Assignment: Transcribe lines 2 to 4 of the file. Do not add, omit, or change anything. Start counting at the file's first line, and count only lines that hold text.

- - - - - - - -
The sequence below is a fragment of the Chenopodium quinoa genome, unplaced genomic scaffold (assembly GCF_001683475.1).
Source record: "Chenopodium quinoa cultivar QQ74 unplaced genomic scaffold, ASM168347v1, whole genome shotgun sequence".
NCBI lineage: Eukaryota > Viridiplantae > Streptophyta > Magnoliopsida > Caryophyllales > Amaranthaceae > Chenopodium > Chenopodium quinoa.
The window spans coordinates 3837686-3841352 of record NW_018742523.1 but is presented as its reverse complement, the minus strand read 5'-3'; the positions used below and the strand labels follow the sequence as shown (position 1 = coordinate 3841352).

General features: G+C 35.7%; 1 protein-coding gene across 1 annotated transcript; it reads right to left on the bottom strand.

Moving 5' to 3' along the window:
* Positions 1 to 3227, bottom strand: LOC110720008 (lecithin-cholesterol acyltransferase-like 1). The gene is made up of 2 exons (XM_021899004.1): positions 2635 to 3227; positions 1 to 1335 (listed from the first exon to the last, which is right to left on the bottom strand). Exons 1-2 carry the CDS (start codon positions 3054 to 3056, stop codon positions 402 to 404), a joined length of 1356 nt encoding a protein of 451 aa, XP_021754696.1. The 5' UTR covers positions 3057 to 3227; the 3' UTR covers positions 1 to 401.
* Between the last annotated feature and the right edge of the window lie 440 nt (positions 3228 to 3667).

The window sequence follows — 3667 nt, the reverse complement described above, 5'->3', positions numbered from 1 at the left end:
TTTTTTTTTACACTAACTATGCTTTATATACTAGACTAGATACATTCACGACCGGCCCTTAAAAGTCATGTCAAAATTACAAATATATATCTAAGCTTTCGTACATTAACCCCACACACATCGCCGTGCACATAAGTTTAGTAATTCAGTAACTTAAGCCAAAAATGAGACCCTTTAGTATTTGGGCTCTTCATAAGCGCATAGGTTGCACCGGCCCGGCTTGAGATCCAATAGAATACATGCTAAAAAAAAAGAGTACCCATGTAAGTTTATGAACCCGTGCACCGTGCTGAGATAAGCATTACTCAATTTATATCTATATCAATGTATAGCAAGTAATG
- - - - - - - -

Source record: "Chenopodium quinoa cultivar QQ74 unplaced genomic scaffold, ASM168347v1, whole genome shotgun sequence".
NCBI lineage: Eukaryota > Viridiplantae > Streptophyta > Magnoliopsida > Caryophyllales > Amaranthaceae > Chenopodium > Chenopodium quinoa.
The window spans coordinates 3837686-3841352 of record NW_018742523.1 but is presented as its reverse complement, the minus strand read 5'-3'; the positions used below and the strand labels follow the sequence as shown (position 1 = coordinate 3841352).